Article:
Each language is charged with different connotations, depending on the combination of words and, let's say, cultural traditions and history.

In addition to these, the other theme, a series of "matter-of-factual" messages, have been printed in two sets.

I have wanted to work with these two subjects in order to, for one thing, explore our relationship with blame as a human reaction to anything that goes wrong, and for the other, to examine the extreme certainty of assertions - also human? - that some people sometimes display. (Other people: always.)

To simplify, I believe that we as humans can be divided into two groups.

• Some people always blame others.

• Others always blame themselves.

• Some people always have the answer.

• Others always question the answer.

In everyday life I often wonder about my own reactions concerning these issues.

I look upon myself as a man who, as a reflex, blames himself. 

But then again, I don't really have any problems with placing guilt on whoever is nearby, when something goes wrong.

I believe we are all affected with both qualities. Some people are just more extreme than others.

The past weeks I've been blaming my beard for a lot of things.

I decided to let it grow when, in December, the plans for this exhibition came about.

I have now shaved.

Sometimes, the best way to liberate oneself from a problem is simply to get rid of it.

- - -

Clemens Poellinger (link in Swedish only) wrote a summary of my art. Quite to the point with few words.

To explain this project fully, however, I need to go through its different parts.

In its entirety the project includes not only the 14 posters and the miniature interior Red Print Room.

The exhibition also comprises this blog, a printed 24-page pamphlet, a short film (+ some clips), and a Spotify playlist  (which I don't expect will grow much further, even though it has had two songs added to its original "14 SONGS OF GUILT AND BLAME").

Not least the playlist was a joy to put together.

A late developer with the wonders of Spotify, making the list threw me back to teenage years and the bliss of compiling the most important songs ever.

This pick of tunes was done very fast, and with not so discriminating a selection as in a mixtape of one's youth.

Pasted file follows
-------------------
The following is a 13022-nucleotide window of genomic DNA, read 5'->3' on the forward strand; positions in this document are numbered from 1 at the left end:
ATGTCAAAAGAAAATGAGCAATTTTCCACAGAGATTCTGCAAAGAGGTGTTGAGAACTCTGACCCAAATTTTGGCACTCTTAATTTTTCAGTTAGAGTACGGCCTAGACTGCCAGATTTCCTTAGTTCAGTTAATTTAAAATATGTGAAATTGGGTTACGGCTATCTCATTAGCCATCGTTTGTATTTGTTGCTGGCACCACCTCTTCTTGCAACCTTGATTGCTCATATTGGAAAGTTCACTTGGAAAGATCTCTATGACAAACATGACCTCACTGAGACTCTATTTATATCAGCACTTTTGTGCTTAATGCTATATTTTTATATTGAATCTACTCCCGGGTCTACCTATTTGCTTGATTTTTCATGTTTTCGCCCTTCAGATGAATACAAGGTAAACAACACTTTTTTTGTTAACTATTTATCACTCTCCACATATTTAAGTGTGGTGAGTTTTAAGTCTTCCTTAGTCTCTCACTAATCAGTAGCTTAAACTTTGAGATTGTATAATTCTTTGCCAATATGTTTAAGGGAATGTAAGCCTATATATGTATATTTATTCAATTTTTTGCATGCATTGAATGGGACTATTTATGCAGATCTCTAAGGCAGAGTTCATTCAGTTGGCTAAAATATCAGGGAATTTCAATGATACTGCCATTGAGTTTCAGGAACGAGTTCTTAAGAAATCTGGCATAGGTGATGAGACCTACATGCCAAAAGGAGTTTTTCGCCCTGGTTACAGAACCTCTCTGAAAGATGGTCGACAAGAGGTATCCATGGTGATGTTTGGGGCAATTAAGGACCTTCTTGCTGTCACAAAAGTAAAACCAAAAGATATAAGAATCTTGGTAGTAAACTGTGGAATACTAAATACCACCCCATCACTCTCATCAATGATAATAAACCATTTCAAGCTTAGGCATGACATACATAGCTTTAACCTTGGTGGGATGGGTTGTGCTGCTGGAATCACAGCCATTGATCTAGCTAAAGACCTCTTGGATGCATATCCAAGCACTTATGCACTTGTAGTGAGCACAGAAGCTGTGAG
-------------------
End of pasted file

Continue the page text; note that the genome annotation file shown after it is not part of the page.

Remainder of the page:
Regardless, it's worthwhile not only to listen to the music. Listing the songs' titles creates some kind of poetry:

Guilty Partner
Guilty conscience
Modern Guilt
Blame It On the Boogie
Don't Blame Your Daughter
I Don't Blame You
Love To Blame
One To Blame
Blame It On The Girls
Put The blame On Mame
The Blame

Today Pernilla Glaser lectured at Beckmans. 

She told the students something like this: "If you have a problem, put it on a list and deal with other stuff instead".

There you go.

Thank you for your attention.

And thank you Catarina Landberg for helping me with all the printing business.

Monday, March 18, 2013

No fool, still fooled

At least one person at the opening admitted to having been fooled by the close ups I posted March 8, of the interior on display at the exhibition.

As long as I fool one I am happy.

And I find much pleasure in publishing the image below. 

I have hoped it would be a spoiler for anyone who might have imagined I had actually decorated a whole room with my prints.

Considering the effort it took to create this miniature, however, I suppose it would have been a lot easier to make the room in scale 1:1.

(Picture from Helena Björck's studio. Model maker Ralf Hanicke.)


Truly one of the greatest outcomes of my exhibition.

This precocious girl, the daughter of a friend, saved one of the tags for the teabags I manufactured for the opening, and made into a ring.

Apparently she wore it to school today.

Doubly impressive punk attitude in my view.

I have the girl's and her mother's permission to publish this image.

(Translation: Everything is your fault.)


Things like this occasionally go on at selected artists' homes less then one hour before the opening of a show.